Nissan targets solid-state vehicles in 2028

OEM says ambitious timeline will make its EV range more competitive

Nissan targets solid-state vehicles in 2028
Nissan recently launched its Arc plan for 60pc EV share by 2030

Japanese automaker Nissan says it is aiming to launch EVs powered by solid state batteries in 2028, as the firm unveiled its production line for its next-generation cells.

Nissan plans to use all-solid-state batteries in a range of vehicle segments, including pickup trucks, and says the cells will make its EVs "more competitive".

"All-solid-state batteries, which will be game-changers for EVs, have the potential for energy density approximately twice that of conventional lithium-ion batteries, significantly shorter charging time due to superior charge and discharge performance, and lower costs due to less expensive materials," Nissan says.

Solid-state batteries are currently in development by several global manufacturers, including South Korean giant Samsung SDI and American firm Quantumscape, which has hailed "exceptional" results from its prototypes.

However, the technology appears to be a long way off commercialisation, with German OEM BMW saying that despite being on what it calls a "very good path" towards solid-state batteries, it is not expecting commercialisation of the technology until the end of the decade.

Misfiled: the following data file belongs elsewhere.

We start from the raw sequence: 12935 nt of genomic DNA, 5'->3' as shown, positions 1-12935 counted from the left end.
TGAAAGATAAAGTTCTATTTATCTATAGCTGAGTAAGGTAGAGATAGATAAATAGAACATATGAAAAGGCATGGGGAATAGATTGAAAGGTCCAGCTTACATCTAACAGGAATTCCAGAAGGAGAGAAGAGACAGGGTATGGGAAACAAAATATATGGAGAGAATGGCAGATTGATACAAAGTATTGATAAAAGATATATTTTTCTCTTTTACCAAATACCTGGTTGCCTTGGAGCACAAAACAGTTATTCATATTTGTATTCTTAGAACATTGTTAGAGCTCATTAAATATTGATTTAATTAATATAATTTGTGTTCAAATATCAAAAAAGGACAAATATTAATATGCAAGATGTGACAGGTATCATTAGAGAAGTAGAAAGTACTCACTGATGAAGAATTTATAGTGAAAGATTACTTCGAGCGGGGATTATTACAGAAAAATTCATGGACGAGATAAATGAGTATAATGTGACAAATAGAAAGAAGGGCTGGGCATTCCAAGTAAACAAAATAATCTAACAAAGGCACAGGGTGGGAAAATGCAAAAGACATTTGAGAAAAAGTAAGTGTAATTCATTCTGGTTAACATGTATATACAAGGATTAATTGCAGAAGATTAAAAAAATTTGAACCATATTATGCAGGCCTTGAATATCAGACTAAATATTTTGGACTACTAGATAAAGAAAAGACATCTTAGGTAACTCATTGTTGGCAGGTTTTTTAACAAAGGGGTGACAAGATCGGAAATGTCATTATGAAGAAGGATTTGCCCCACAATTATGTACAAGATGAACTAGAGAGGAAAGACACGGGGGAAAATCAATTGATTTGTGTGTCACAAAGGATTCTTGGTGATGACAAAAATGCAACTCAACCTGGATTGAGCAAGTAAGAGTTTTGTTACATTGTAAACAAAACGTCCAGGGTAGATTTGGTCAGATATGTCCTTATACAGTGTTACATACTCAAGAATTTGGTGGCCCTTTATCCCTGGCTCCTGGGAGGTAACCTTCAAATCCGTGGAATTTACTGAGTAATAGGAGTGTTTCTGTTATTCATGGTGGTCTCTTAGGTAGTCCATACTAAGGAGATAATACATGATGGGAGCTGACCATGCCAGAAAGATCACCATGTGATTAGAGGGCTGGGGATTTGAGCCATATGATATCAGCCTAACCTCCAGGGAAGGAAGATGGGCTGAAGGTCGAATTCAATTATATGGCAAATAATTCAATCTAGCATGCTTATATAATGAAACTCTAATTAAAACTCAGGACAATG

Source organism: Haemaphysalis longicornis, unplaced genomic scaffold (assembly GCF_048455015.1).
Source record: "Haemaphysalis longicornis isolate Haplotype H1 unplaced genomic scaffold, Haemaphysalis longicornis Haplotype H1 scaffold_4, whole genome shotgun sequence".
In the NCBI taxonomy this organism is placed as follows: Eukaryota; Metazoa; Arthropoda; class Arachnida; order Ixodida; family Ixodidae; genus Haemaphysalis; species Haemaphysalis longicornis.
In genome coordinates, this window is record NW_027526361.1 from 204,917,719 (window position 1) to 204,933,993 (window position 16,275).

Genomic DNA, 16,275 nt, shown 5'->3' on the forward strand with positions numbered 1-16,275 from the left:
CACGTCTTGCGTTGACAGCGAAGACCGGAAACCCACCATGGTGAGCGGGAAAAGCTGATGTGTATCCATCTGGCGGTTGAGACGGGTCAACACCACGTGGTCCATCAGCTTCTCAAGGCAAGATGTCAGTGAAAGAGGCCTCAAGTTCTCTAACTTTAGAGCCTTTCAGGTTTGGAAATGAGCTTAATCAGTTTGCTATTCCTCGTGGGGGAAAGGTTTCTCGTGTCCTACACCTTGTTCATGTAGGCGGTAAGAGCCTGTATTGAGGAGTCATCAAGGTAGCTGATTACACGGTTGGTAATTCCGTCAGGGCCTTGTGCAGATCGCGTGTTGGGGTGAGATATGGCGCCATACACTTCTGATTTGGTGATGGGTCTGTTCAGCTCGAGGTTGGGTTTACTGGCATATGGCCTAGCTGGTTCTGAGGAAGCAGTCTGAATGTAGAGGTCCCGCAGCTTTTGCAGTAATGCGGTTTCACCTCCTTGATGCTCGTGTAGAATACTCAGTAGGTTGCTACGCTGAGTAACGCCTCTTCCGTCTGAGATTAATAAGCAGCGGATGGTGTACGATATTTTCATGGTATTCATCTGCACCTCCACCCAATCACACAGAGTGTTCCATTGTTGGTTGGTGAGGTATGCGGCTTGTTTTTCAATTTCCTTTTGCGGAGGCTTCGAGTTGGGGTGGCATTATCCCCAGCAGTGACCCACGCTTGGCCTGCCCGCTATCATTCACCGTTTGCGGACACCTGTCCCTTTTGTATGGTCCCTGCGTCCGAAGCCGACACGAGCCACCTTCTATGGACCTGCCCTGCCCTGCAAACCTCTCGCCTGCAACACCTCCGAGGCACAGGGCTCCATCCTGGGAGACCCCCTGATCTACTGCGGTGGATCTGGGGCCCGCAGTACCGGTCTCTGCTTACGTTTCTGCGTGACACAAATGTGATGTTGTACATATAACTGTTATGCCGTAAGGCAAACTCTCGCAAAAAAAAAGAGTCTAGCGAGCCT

Nissan and Japanese peer Toyota, who have both invested in solid-sate production, could both risk further lagging in the BEV race if they hang their future EV viability too heavily on the as-yet unproven technology.

Nissan currently produces two BEVs, with only one in the European market. An upcoming gigafactory in the UK will produce new BEV versions of its crossover models, the Qashqai and Juke, as well as a new version of its ageing Leaf EV, but Nissan's only hint towards future BEV models came in the form of futuristic concept designs unveiled in October last year.

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Nissan recently announced its Arc plan, under which it plans to bring out 16 electrified vehicles by 2026. The firm is also targeting 60pc of new sales being electrified, although it has not given a precise target for BEV models.

The firm aims to secure 135GWh of battery capacity by 2030 — with 60GWh in the US, 40GWh in China, 25GWh in Europe and 10GWh in Japan — in partnerships with battery firms including AESC, Carl, VEJ and Sunwoda.

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